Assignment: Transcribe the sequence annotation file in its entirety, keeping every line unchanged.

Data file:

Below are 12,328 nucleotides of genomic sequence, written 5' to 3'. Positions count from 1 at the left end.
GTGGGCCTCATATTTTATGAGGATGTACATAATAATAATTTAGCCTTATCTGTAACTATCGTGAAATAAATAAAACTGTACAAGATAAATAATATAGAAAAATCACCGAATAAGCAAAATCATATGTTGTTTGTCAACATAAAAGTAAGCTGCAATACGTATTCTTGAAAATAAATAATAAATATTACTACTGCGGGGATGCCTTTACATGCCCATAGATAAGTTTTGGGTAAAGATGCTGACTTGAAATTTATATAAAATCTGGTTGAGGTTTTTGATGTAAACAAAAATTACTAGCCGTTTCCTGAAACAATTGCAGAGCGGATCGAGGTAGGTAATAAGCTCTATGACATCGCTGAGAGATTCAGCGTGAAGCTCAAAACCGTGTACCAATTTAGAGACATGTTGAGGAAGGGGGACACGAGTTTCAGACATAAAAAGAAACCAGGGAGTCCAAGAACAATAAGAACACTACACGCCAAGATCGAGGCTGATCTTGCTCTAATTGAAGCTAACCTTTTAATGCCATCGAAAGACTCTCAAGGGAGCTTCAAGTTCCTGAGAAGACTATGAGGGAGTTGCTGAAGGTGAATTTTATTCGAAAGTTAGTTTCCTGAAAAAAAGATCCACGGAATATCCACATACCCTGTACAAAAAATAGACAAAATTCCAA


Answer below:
Below are 12,328 nucleotides of genomic sequence, written 5' to 3'. Positions count from 1 at the left end.
GTGGGCCTCATATTTTATGAGGATGTACATAATAATAATTTAGCCTTATCTGTAACTATCGTGAAATAAATAAAACTGTACAAGATAAATAATATAGAAAAATCACCGAATAAGCAAAATCATATGTTGTTTGTCAACATAAAAGTAAGCTGCAATACGTATTCTTGAAAATAAATAATAAATATTACTACTGCGGGGATGCCTTTACATGCCCATAGATAAGTTTTGGGTAAAGATGCTGACTTGAAATTTATATAAAATCTGGTTGAGGTTTTTGATGTAAACAAAAATTACTAGCCGTTTCCTGAAACAATTGCAGAGCGGATCGAGGTAGGTAATAAGCTCTATGACATCGCTGAGAGATTCAGCGTGAAGCTCAAAACCGTGTACCAATTTAGAGACATGTTGAGGAAGGGGGACACGAGTTTCAGACATAAAAAGAAACCAGGGAGTCCAAGAACAATAAGAACACTACACGCCAAGATCGAGGCTGATCTTGCTCTAATTGAAGCTAACCTTTTAATGCCATCGAAAGACTCTCAAGGGAGCTTCAAGTTCCTGAGAAGACTATGAGGGAGTTGCTGAAGGTGAATTTTATTCGAAAGTTAGTTTCCTGAAAAAAAGATCCACGGAATATCCACATACCCTGTACAAAAAATAGACAAAATTCCAA